Mental Retardation: Categories, Sign And Symptoms

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Categories of Mental retardation:

Mild Mental Retardation

Around 85 percent of the rationally hindered populace is in the somewhat impeded class. Their IQ score ranges from 50 to 75 and they can regularly gain scholastic abilities up to the 6th grade level. They can turn out to be genuinely independent and now and again live freely, with network and social help.

Moderate Mental Retardation

Around 10 percent of the rationally hindered populace is viewed as modestly impeded. Modestly impeded people have IQ scores going from 35 to 55. They can complete work and self-care undertakings with moderate supervision. They ordinarily get relational abilities in youth and can live and work effectively inside the network in an administered situation, for example, a gathering home.

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Severe Mental Retardation

Around 3 to 4 percent of the rationally hindered populace is seriously impeded. Seriously hindered people have IQ scores of 20 to 40. They may ace extremely fundamental self-care aptitudes and some relational abilities. Numerous seriously hindered people can live in a gathering home.

Profound Mental Retardation

Just 1 to 2 percent of the rationally hindered populace is delegated significantly impeded. Significantly hindered people have IQ scores under 20 to 25. They might most likely create fundamental self-care and correspondence s Causes of Mental Retardation

Sign and Symptoms:

Defining Characteristics

Individuals with MR have intellectual deficits as well as deficits in adaptive functioning in the conceptual, social, and practical domains (APA, 2013).

Deficits in Intellectual Functions

  • Language development
  • Reasoning
  • Problem solving
  • Planning
  • Abstract thinking
  • Judgment
  • Academic learning
  • Learning from experience

Deficits in Adaptive Functioning

  • Failure to meet developmental and sociocultural standards for personal independence and social responsibility
  • Limited functioning in one or more daily life activities (e.g., communication, social participation, and independent living) across settings–in the home, school, work, and community).

The level of support needed for adaptive functioning (i.e., performance of basic life skills) determines the severity level for MR. According to the DSM-5 (APA, 2013), the signs and symptoms of adaptive functioning deficits across domains may include:

Conceptual Domain

  • Slow language development (children learn to talk later, if at all)
  • Slow development of pre-academic skills
  • Difficulties in academic learning (reading, writing, mathematics)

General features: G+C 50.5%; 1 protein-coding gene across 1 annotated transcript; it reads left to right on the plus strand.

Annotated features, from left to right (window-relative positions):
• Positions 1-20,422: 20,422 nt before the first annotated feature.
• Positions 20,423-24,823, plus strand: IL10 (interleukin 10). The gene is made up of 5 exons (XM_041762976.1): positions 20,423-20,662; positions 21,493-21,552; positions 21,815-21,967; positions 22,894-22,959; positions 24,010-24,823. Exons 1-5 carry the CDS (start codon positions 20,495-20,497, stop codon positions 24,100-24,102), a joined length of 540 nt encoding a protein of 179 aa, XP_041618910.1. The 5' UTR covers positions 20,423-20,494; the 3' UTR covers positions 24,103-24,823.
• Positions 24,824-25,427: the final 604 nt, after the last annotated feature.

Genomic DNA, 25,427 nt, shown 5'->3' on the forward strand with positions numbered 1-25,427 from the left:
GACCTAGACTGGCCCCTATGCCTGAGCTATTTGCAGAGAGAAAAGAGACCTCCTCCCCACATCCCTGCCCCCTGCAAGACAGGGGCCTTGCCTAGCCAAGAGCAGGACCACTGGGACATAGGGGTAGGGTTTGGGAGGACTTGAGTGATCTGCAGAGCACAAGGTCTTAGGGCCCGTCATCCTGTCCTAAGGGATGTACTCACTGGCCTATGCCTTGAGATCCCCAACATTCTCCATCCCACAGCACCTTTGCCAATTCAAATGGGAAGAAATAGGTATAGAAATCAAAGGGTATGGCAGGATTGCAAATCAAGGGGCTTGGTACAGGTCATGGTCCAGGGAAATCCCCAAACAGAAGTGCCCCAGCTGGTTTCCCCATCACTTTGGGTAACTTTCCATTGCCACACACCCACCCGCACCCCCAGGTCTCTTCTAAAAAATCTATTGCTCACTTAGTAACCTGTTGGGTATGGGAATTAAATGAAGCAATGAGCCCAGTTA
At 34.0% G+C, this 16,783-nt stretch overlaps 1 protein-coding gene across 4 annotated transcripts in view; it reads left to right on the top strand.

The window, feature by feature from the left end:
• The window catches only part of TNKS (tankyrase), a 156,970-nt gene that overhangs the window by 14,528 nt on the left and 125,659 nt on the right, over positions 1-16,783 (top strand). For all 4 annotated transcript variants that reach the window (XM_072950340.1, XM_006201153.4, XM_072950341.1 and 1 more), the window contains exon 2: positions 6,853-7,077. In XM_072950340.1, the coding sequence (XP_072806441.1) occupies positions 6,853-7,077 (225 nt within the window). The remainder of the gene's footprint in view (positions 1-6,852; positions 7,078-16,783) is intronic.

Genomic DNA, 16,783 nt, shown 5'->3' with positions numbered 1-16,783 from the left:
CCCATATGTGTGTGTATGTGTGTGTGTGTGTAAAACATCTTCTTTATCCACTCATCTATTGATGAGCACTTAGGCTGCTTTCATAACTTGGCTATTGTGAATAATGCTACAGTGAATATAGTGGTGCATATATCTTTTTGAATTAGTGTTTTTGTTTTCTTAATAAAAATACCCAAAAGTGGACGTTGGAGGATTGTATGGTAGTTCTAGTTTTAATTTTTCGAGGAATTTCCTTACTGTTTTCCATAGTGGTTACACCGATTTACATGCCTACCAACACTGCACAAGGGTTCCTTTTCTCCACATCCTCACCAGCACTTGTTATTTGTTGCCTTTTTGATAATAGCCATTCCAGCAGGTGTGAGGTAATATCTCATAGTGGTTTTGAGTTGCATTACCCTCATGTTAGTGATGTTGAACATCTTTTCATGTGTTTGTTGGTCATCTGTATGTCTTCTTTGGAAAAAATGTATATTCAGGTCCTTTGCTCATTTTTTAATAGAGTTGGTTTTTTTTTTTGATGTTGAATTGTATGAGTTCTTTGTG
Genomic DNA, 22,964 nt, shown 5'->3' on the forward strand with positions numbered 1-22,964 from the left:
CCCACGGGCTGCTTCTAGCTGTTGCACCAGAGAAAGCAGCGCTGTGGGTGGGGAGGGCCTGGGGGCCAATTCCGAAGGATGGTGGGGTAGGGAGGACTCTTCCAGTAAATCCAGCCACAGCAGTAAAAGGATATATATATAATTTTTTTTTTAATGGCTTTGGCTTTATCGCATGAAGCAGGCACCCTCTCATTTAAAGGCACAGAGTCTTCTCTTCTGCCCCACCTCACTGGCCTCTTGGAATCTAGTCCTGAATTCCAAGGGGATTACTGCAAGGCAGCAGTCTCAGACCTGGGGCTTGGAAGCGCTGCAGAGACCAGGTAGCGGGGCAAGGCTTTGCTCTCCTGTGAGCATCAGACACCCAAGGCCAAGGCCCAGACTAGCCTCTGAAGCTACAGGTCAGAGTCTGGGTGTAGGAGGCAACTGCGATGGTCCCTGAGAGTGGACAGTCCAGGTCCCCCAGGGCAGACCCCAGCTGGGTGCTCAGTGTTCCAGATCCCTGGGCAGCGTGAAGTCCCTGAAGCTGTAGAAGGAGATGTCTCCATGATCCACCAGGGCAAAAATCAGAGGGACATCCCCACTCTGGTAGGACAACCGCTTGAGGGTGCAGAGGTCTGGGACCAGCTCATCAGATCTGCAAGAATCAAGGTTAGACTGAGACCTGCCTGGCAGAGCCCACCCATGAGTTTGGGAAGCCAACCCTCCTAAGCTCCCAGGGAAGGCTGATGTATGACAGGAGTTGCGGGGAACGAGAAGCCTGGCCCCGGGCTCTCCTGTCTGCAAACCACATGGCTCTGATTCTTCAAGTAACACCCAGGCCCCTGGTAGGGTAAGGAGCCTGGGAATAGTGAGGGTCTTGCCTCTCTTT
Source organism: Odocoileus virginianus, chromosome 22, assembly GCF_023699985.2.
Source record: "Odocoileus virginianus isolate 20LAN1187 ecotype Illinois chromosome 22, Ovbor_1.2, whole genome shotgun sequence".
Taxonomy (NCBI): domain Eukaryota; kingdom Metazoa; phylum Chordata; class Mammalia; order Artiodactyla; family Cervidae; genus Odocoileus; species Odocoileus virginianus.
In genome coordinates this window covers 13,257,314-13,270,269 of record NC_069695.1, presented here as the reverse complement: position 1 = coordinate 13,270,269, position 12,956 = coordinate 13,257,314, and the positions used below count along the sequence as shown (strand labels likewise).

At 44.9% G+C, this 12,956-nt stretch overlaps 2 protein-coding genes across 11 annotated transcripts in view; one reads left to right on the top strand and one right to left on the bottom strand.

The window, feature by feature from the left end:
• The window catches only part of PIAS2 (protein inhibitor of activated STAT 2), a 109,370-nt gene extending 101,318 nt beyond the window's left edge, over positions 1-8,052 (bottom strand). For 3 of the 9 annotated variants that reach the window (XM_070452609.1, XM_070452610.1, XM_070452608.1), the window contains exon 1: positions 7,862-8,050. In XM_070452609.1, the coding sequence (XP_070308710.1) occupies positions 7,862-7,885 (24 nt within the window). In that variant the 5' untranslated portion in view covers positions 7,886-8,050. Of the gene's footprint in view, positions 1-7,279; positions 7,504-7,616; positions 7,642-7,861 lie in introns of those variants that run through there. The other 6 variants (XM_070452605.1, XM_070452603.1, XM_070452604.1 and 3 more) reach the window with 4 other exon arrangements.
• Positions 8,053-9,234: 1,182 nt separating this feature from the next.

• Difficulty understanding concepts of time and money
  • Problems with abstract thinking (concrete approach to problem solving)
  • Difficulties in executive function (i.e., planning, strategizing, priority setting, cognitive flexibility)
  • Problems with short-term memory
  • Difficulties with functional use of academic skills such as money management and time management

Social Domain

  • Limitations in language and communication skills
    • More concrete and less complex spoken language (if used), compared with peers
    • Limited vocabulary and grammatical skills
    • Receptive language that may be limited to comprehension of simple speech and gestures
    • Communication that may occur through non spoken means only—such as gestures, signs, facial expressions, and other forms of augmentative and alternative communication (AAC)
  • Social Skills
    • Immature social judgment and decision making
    • Difficulty understanding peer social cues and social rules
    • Emotional and behavioral regulation difficulties that may adversely affect social interactions

Practical Domain

  • Requiring different levels of support for daily life activities such as
    • Personal care
    • Complex tasks (e.g., shopping, transportation, care organization, meals, money management)
    • Employment
    • Health care and legal decisions
    • Household tasks
    • Recreational skills

Communication Patterns

People with MR and related language and correspondence issue may exhibit signs and indications of communicated in and composed language issue over the areas of phonology, morphology and linguistic structure, semantics, and pragmatics. See communicated in language issue and composed language issue (as of now a work in progress) for data identified with language appreciation and creation, various methods of correspondence (e.g., AAC), and conduct troubles just as social and passionate issues experienced by people with language issue.

People with MR are a heterogeneous gathering; correspondence capacities shift and might be non-emblematic (e.g., motions, vocalizations, issue practices) and additionally representative (e.g., words, signs, pictures). See Communication Characteristics: Selected Populations With a Mental Retardation for instances of normal correspondence examples of people with ASD, cerebral paralysis, Down disorder, fetal liquor disorder, and Fragile X disorder, all of which most regularly co-happen with MR.


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